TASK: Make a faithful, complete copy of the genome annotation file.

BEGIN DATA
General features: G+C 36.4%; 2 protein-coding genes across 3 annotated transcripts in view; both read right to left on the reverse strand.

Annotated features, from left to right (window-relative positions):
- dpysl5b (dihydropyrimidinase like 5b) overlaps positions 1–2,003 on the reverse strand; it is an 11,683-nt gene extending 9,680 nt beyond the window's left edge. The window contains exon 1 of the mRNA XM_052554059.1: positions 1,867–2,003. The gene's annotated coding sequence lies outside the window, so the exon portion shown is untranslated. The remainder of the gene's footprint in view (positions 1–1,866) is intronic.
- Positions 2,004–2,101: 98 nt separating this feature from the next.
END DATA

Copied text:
General features: G+C 36.4%; 2 protein-coding genes across 3 annotated transcripts in view; both read right to left on the reverse strand.

Annotated features, from left to right (window-relative positions):
- dpysl5b (dihydropyrimidinase like 5b) overlaps positions 1–2,003 on the reverse strand; it is an 11,683-nt gene extending 9,680 nt beyond the window's left edge. The window contains exon 1 of the mRNA XM_052554059.1: positions 1,867–2,003. The gene's annotated coding sequence lies outside the window, so the exon portion shown is untranslated. The remainder of the gene's footprint in view (positions 1–1,866) is intronic.
- Positions 2,004–2,101: 98 nt separating this feature from the next.